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    Re: CBO: Stimulus hurts economy in the long run

    [QUOTE=finebead;1059992375]
    Quote Originally Posted by 1Perry View Post

    Good for you, but that attitude is not representative of what most felt during the recession.
    I do not know anyone who was terrified. Everyone I knew simply carried on like they always had. Granted I don't know anyone that had million dollar bonuses to protect.

    The stock market did not collapse at any time, nor did the economy.
    They went from what? (I would have to look up the exact numbers) 14,000 to 7800?

    That's the point of TARP and Stimulus. DJIA dropped a serious 60%, but it did not collapse 90% like it did in the great depression. I do not remember any mention in the arguments over TARP that it would save the stock market from collapse anyhow. The purpose of TARP was to prevent widespread insolvency of the banking system, since the country needs a functioning banking system. By preventing widespread insolvency and giving Treasury time to arrange orderly takeovers of banks with serious problems, we prevented a serious credit crunch, where banks would not lend to anyone for fear they would go bankrupt and the bank would not be repaid. Indirectly that would be somewhat beneficial to the stock market, but that was not a primary objective of TARP.
    Indeed they did not want those who run the banks to freak. Main street was not going to freak, they had no reason to. As I said in another post, the government should have done the same thing that FDR did. He put the heads in a rook and told them they were not leaving until they came up with an agreement to not cannabalize each other.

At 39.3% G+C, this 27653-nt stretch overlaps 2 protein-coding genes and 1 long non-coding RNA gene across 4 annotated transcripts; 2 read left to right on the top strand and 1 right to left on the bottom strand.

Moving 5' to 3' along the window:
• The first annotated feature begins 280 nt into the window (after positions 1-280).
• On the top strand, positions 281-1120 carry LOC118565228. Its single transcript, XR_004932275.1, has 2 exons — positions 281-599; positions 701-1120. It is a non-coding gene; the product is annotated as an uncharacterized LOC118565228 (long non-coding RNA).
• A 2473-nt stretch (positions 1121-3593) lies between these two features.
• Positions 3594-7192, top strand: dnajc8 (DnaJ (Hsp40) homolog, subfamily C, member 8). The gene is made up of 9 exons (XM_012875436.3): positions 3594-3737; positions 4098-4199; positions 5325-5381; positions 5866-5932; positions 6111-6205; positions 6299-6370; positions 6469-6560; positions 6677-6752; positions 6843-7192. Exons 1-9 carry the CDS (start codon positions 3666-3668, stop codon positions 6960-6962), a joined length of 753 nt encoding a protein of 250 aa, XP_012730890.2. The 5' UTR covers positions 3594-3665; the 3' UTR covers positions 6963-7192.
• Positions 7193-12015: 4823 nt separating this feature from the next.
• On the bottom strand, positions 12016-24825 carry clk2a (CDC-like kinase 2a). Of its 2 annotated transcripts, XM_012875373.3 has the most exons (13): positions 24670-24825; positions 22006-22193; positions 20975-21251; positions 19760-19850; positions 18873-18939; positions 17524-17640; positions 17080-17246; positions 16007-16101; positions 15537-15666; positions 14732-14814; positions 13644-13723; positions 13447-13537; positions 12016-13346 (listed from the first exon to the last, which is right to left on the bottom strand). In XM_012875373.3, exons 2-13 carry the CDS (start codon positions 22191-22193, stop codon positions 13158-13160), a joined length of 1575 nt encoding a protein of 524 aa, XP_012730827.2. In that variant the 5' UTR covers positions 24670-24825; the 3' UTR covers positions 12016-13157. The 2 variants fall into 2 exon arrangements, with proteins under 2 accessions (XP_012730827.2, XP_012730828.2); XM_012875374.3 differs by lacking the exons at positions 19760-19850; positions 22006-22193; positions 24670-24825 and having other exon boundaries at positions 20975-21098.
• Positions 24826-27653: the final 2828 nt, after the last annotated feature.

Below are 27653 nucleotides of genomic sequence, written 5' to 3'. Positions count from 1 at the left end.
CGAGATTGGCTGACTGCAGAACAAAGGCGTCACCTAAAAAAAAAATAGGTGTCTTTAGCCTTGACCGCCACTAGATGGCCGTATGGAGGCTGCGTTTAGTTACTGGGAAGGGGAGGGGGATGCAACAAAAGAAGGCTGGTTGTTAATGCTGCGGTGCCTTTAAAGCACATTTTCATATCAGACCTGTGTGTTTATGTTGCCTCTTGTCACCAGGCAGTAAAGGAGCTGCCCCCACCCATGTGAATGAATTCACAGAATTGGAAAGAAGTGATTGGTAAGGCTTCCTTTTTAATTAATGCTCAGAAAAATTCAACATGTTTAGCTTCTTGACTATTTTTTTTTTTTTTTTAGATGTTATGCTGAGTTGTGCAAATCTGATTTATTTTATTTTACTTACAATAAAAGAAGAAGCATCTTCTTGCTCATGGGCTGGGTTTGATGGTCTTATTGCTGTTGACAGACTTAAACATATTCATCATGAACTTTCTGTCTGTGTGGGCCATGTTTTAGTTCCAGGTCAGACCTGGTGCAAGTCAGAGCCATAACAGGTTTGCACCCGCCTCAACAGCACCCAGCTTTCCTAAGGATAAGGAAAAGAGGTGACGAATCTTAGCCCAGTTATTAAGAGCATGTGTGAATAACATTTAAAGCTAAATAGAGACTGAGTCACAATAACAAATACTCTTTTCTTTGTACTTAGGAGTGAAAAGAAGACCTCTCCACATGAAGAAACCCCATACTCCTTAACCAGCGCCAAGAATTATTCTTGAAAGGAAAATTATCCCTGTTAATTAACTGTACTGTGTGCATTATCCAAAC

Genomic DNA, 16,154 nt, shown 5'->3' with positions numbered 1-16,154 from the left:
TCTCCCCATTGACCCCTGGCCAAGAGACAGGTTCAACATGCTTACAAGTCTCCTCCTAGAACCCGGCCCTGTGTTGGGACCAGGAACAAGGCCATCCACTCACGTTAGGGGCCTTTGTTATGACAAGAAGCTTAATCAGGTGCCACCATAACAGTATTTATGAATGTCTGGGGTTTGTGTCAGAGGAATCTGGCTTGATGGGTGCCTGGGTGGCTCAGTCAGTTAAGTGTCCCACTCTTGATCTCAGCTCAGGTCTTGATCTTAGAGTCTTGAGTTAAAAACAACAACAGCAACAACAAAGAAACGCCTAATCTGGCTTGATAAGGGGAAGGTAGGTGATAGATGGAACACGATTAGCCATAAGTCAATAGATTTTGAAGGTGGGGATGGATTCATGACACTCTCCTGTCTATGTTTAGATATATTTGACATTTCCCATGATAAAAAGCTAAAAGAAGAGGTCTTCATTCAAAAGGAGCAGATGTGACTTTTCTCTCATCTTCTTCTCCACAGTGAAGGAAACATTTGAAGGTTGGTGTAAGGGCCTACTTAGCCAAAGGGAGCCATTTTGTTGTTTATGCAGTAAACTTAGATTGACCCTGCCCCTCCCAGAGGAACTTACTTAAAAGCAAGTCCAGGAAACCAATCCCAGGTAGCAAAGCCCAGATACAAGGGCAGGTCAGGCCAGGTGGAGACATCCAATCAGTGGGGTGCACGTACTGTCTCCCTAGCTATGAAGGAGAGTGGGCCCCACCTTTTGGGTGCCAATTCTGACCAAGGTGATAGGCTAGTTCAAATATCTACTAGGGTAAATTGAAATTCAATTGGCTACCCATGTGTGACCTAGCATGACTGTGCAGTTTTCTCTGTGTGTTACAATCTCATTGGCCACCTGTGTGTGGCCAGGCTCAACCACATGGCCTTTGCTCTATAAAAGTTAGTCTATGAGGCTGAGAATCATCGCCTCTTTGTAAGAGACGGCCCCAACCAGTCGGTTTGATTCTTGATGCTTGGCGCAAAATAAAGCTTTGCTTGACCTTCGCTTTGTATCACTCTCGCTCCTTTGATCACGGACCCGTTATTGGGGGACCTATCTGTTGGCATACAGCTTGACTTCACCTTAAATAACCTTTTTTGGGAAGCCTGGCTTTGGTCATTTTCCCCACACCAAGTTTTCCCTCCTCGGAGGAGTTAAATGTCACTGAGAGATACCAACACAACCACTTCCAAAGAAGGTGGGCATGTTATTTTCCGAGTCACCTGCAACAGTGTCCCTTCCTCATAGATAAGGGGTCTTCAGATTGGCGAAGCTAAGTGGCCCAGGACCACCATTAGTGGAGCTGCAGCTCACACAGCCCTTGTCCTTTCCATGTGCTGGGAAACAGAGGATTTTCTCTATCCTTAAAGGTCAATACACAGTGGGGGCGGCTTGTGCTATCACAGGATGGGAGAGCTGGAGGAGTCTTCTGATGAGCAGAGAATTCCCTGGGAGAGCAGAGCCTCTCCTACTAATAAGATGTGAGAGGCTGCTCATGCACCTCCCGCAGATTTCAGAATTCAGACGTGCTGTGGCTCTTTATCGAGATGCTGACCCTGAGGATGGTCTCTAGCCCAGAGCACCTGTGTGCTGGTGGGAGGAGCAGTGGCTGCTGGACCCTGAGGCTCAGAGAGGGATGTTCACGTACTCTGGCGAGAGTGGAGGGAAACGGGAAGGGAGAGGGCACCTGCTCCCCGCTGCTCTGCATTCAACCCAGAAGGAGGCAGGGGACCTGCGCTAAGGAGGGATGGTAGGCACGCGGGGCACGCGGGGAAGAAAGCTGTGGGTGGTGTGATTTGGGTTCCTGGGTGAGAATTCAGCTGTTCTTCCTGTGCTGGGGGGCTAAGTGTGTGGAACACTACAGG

Greenspan had interest rates too low with fed funds at 1% in 2003-2004, and he failed to use his power to regulate the financial markets, but he was fed chairman for 16 years, 4 terms, and he is no idiot. He did not tell one bank to loan money to people with no chance to pay it back, and he did not tell one wall st. investment bank to load up their balance sheet with toxic debt; they did that all on their own.
    No, they did not do it on their own. Greenspan knew what was going on or you agree that he was an idiot.

    You are playing semantics for the sake of argument, without much point really. Of course the govt. is a spender, they spend a lot of money with my company, and many others like General Dynamics and Raytheon. I don't care where they got the money, I just care that they spent it with me.
    This is NOT semantics. They spend nothing. They simply transfer money from one person to another. That is not semantics. That is exactly what they do.

    But, at the end of the day, you have chosen to pick semantic arguments, and you have NOT described what you other plan was to deal with the financial crisis, how it would have worked, how many industries would be affected, how deeply they would be affected, how many bankruptcies would have occurred, and how high the unemployment rate would have risen? If you don't know that, you don't have a plan, you just have a desire.
    LOL, the government said that the stimulus would keep the unemployment rate below 8%. They have buildings full of people figuring this stuff but for me to get you to understand that the government does not spend, I should provide more than the entire federal government provided. LOL